This post is about the 2nd of the 11 essential elements of a business plan pitch.
Once you’ve established the credibility of the team, it’s time to take the audience for a ride. First, whet their appetite by showing them a very attractive market. Then, give them pause by describing a major road block—something customers need but don’t have today, or a problem customers face. After that, you’ll share your vision for coming to the rescue. Another way to look at this is as a Situation/Complication/Resolution narrative:
It’s critical that you get the audience to nod their heads throughout this ride. If they wince with skepticism during any of these three slides, you’ll probably lose them for good. Go over this section again and again by yourself, and with the help of outside feedback, to identify any weak spots and shore them up. In general, avoid making any outlandish claims, and back up your arguments with facts and insights from highly credible sources speaking on clearly relevant topics.
The market is big enough. To prove this, you’ve got to define the total addressable market, and show that it is large enough so for you to achieve your sales goals. Let’s say that every year, people buy 5 million electric scooters worldwide, spending $1.5 billion in total.
Caution…. Sometimes entrepreneurs size up the opportunity by saying, “This is a $1.5 billion market. It’s huge! If we capture just 1%, we’ll have a $15 million business.” The problem is, the $1.5 billion market size is pretty much irrelevant because it includes lots of segments that have nothing to do with your business. The part of the market you care about is the part you can sell to—the addressable market. Plus, 1% is arbitrary—that could be a little or a lot, depending on the competitive dynamics.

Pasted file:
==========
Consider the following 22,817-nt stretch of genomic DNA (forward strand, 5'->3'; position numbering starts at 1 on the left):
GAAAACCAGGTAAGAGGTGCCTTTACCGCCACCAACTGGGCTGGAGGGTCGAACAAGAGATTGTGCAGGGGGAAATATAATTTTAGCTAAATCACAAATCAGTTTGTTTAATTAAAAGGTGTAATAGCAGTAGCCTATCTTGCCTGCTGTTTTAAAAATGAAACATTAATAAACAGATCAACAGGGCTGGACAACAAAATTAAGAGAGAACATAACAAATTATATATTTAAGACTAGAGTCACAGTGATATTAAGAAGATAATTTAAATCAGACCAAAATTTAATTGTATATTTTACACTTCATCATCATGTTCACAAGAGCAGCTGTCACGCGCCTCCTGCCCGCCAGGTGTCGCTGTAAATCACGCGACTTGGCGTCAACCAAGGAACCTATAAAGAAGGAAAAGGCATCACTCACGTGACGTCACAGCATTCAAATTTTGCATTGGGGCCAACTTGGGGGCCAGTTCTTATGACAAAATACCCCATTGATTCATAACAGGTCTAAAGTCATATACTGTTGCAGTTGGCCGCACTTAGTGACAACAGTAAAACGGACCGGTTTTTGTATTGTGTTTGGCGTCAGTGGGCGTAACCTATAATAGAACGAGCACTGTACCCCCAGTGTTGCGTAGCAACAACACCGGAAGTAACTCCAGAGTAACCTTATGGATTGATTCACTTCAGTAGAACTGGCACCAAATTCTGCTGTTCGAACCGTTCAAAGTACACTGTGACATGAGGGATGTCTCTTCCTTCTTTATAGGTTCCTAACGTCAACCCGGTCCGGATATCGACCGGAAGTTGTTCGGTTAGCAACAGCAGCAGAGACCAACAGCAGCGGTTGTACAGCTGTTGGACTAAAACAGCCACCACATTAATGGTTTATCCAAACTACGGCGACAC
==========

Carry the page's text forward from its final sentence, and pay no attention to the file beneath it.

Conducting research on the market can be tricky. In many industries, market research companies (some big ones are Gartner, Forrester, NPD) publish detailed reports that have the answers you’ll need, but the prices are typically out of reach for entrepreneurs. Sometimes these companies will put highlights of their studies in their press releases, which you can access for free by searching the web or the press release archives on the companies’ sites. In most cases, you can also get free access to the tables of contents for the reports, including charts and graphs. Sometimes you can sweet talk the sales people into sharing one chart, or find a friend or colleague who owns the report and get the data that way. Other times, you’ll have to get creative. Industry associations, industry experts, suppliers, and competitors can be good sources of information, as are presentations other people have made about your industry, which you can find on sites like SlideShare.com.
The market is changing in ways that favor new entrants. Maybe the market is growing. Maybe there are trends making your specific niche more attractive, like a new type of design buyers are clamoring for, changes in technology that make it easier to buy and sell doodads, or new government policies that give tax breaks to doodad owners. For more information about market dynamics, read Competitive Strategy by Michael Porter.